Glimpses of other people’s lives are always fascinating, so it’s unsurprising that the two photographers in this exhibition chose to document everyday existence in China and Mongolia.
Grace Gelder hails from Wolverhampton, and graduated last year with an MA in International Photojournalism, Documentary And Travel Photography. She hopes to counteract misconceptions of Mongolia as an under-developed country, and her series of striking colour portraits, each depicting one woman in her professional context, follows up a UN report last year that placed Mongolia first in a league table for women’s participation in the workforce.
In contrast, Laura McCallum offers an account of her own experiences as a participant in Beijing’s burgeoning internet dating scene. ‘The preference for male children meant the one-family-one-child rule resulted in many girls being aborted,’ she explains. ‘Now there’s a shortage of women for marriage, so many turn to the web.’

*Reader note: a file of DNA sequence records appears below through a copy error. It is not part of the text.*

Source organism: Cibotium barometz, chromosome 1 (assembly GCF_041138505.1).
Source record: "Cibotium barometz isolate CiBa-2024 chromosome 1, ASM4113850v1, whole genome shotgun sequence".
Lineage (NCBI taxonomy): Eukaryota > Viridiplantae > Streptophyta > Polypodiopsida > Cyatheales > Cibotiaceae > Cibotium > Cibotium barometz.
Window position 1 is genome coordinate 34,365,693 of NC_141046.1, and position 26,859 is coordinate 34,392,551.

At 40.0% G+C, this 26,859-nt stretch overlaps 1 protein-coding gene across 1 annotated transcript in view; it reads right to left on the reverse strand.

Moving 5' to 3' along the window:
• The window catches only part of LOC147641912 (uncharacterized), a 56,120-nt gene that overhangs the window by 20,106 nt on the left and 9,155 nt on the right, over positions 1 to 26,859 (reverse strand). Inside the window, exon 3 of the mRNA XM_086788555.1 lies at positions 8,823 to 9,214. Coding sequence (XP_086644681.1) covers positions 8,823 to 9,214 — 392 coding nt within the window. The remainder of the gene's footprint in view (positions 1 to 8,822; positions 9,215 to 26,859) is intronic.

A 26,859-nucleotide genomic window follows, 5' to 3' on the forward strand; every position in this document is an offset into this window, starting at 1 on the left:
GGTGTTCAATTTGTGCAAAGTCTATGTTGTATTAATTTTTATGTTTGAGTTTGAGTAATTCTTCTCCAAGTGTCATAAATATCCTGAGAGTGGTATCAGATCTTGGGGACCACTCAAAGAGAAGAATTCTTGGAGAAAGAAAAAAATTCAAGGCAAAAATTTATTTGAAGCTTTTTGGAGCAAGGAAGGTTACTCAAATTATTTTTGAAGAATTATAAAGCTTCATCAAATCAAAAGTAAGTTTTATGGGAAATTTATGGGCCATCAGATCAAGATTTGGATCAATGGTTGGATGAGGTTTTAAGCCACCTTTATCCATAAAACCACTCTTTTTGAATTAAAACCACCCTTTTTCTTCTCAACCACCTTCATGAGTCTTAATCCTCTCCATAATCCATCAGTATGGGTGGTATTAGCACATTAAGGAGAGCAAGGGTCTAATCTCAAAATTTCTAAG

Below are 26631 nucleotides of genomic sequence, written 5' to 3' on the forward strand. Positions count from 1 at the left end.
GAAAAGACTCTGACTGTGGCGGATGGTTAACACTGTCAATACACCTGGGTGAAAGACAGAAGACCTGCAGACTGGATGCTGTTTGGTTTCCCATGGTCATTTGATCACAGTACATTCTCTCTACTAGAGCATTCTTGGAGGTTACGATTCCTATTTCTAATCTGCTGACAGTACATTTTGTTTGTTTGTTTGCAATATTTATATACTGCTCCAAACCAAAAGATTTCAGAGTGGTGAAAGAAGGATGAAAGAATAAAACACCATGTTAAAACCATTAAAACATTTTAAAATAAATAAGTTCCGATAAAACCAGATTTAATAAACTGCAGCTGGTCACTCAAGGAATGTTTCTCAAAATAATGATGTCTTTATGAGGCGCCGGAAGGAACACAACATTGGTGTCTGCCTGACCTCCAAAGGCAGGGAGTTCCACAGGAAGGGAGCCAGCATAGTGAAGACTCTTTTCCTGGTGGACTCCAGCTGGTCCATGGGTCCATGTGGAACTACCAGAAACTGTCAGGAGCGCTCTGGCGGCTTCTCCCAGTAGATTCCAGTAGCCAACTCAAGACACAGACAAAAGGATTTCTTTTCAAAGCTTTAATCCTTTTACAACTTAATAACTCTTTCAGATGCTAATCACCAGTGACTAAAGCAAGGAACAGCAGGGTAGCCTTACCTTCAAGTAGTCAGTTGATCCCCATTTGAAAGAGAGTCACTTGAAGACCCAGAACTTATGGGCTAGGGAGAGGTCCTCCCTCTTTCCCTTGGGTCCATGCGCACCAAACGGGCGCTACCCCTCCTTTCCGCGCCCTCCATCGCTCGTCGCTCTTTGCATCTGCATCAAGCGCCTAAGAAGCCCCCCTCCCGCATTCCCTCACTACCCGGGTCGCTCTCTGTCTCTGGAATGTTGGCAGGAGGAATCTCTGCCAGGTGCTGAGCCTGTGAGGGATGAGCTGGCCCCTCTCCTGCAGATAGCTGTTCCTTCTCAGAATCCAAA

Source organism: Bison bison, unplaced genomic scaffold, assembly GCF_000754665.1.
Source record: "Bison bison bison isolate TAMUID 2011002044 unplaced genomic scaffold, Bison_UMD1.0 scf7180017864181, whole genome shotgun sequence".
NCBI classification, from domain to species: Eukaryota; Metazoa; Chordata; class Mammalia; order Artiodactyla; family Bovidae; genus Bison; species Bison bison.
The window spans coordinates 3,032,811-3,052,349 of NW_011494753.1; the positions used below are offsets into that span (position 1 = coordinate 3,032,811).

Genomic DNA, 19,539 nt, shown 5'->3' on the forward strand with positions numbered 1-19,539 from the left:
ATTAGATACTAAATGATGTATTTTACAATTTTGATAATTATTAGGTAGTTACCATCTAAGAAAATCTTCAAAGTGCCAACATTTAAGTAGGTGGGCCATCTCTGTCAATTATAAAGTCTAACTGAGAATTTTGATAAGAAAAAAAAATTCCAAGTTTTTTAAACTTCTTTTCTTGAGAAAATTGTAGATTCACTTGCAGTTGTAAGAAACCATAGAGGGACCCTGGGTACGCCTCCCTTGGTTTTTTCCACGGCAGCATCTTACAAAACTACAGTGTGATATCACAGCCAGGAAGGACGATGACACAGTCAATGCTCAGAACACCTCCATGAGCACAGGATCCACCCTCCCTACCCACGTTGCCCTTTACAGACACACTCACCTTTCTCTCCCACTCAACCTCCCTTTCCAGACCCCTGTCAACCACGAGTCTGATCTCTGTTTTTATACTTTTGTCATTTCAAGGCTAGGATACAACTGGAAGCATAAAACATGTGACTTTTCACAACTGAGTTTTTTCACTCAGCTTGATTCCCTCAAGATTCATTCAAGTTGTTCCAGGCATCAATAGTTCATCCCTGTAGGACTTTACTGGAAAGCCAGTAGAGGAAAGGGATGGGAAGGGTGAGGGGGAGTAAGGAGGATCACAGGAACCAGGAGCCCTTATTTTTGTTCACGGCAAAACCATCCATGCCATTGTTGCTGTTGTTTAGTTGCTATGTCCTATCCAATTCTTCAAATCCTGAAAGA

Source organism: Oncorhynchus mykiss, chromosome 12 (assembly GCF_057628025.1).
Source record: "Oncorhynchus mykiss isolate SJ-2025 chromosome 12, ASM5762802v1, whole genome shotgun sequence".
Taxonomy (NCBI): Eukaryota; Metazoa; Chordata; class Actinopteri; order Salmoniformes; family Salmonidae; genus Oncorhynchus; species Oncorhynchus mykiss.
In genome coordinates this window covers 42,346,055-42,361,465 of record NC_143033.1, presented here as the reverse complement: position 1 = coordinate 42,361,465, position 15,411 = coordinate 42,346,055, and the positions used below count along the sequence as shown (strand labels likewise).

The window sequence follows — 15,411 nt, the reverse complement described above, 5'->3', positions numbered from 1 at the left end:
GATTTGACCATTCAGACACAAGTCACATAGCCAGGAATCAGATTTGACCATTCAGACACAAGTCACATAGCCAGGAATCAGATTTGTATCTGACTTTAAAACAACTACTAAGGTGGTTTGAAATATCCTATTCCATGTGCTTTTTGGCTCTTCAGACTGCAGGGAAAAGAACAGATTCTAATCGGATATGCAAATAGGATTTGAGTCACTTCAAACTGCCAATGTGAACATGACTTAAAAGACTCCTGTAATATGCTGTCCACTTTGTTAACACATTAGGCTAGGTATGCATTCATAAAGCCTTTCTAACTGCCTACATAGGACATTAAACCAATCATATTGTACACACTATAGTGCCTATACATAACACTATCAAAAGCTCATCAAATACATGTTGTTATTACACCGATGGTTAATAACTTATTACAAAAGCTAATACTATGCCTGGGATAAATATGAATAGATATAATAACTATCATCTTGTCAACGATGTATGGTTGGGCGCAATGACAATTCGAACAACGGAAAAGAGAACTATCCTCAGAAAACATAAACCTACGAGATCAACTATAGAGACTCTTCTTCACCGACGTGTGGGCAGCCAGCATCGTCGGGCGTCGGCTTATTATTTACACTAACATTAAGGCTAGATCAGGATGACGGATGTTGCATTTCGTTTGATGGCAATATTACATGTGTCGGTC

After answering personal ads on lonely heart websites, McCallum recorded her preparations and meetings, but was careful not to exploit her dates.
‘It’s a subject I could only document by taking part,’ she admits. ‘In the pictures, you see me, but my dates are hinted at within the situations, rather than shown directly. I realised my outsider’s viewpoint made it interesting. I hope the subjective angle means the project can be read as a contemporary art piece.’
A direct comparison of Chinese and British dating scenes was part of the original plan, but after abandoning the UK part, she believes some conclusions can be drawn. ‘Perhaps the most striking difference I noticed was how connections are more openly informed by financial and social status in China. Those are factors here but they aren’t discussed. We still like to feel it’s all about love and romance.’
Wed Aug 13 until Aug 28, Light House, The Chubb Buildings, Fryer Street, Wolverhampton. Mon to Fri 9am to 8.30pm; Sat one hour before screening to 8.30pm; Sun 5.30pm to 8.30pm, free. Tel: 01902 716055.